Scottish golf enjoys glorious return after nine-week shutdown

Day to cherish for golfers as the country’s courses reopen under blue skies following enforced closure due to Covid-19 pandemic

Golfers walk down a fairway at Murrayfield Golf Club in Edinburgh as the sport resumed in Scotland. Picture: Lisa Ferguson

It didn’t go according to plan for everyone. After taking a deep breath following three lovely practice swings, a six-handicapper at Old Ranfurly in Renfrewshire returned to golf with an embarrassing fresh air shot that was greeted with howls of laughter by his playing partner and those in the next group behind the first tee.

Overall, though, it was a successful reopening for the 550-odd courses in Scotland following a nine-week closure due to the coronavirus. From tour pros such as Paul Lawrie, Stephen Gallacher and Bob MacIntyre to high-handicap amateurs, it was a joyous feeling to be back out on tees, fairways and greens.

Sign up to our daily newsletter

The i newsletter cut through the noise

“Really good to get out on the course,” said major winner Lawrie of joining his oldest son, Craig, and his nephew, Sean, for nine holes in the morning at the Paul Lawrie Golf Centre on the outskirts of Aberdeen before heading out with Craig for 18 holes at Royal Aberdeen in the afternoon.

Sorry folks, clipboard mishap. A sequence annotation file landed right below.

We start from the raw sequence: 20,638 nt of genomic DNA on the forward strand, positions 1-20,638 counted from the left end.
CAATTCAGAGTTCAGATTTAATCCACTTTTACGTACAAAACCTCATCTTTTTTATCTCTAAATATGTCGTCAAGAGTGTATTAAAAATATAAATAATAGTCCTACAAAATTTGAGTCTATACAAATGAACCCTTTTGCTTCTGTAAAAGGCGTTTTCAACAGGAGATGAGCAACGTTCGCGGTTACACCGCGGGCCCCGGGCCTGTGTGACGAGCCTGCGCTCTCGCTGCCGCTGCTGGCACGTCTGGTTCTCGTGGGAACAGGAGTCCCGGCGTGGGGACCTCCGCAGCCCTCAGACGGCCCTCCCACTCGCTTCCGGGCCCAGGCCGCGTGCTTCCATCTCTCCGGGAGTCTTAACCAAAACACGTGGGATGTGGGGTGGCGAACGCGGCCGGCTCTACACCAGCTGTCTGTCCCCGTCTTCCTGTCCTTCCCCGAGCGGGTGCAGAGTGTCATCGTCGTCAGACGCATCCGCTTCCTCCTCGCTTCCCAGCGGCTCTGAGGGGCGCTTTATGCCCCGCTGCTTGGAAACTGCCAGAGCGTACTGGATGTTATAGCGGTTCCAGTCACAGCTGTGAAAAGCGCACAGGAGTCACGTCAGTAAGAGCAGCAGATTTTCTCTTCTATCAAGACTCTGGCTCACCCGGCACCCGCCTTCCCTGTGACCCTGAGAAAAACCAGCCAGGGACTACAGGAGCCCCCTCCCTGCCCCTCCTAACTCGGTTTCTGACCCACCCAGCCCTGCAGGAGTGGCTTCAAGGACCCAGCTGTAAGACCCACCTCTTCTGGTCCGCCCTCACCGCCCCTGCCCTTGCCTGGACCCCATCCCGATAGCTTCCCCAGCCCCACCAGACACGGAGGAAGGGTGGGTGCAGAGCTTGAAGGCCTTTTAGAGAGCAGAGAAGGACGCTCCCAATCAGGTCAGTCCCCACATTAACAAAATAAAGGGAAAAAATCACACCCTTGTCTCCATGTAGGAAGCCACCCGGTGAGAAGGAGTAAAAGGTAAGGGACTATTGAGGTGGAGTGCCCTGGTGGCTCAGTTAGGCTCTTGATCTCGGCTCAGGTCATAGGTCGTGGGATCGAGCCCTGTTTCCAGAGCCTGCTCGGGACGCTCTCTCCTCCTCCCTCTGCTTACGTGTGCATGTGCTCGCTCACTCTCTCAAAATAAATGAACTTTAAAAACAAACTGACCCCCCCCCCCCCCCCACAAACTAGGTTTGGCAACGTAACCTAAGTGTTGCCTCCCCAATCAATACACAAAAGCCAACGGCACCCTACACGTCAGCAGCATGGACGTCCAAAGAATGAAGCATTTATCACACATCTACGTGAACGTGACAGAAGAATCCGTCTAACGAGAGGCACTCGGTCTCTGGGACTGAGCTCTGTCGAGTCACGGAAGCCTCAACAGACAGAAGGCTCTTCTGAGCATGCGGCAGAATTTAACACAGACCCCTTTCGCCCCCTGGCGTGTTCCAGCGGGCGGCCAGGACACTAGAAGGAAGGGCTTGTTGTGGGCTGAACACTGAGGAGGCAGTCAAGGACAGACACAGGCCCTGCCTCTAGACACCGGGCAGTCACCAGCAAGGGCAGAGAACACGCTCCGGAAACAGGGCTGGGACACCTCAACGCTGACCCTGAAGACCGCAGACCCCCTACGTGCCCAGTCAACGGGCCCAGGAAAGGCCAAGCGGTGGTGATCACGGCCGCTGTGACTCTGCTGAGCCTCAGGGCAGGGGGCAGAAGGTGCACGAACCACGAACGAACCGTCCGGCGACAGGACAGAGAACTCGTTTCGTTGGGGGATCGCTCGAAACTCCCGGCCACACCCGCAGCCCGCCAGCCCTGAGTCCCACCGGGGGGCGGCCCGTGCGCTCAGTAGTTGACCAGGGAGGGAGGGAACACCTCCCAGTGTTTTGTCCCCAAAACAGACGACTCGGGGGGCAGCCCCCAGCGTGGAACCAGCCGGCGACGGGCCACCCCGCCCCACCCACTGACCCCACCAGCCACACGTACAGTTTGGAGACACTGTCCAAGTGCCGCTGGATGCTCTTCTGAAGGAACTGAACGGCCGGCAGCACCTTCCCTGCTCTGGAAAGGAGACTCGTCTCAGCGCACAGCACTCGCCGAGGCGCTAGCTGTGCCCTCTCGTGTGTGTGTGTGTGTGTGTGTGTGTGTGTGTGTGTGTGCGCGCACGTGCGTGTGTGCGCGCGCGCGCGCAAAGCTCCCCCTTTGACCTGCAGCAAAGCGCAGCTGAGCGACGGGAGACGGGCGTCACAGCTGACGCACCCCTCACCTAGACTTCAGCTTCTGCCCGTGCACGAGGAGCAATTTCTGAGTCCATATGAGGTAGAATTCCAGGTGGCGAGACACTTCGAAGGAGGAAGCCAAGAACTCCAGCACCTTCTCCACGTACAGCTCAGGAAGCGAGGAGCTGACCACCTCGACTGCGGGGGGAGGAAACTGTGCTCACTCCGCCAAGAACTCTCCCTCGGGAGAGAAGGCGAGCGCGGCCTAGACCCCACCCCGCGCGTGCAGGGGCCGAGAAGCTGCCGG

It was a nine-hole restart for Gallacher, too, at Kingsfield Golf Centre, a short drive from his house on the fringes of Linlithgow. “It was great to be back hitting off grass,” he admitted, having been limited to practising on a mat until now.

At courses the length and breadth of the country, tee times had been snapped up as soon as they were made available on booking systems when it became apparent that golf was set to be among the outdoor activities being included by First Minister Nicola Sturgeon in phase one of the easing of lockdown restrictions.

In short, supply outstripped demand, with some club members having to wait until today, tomorrow or some time soon to get back out, but, for the lucky ones, it was a day to cherish, helped by the fact they enjoyed glorious golfing conditions.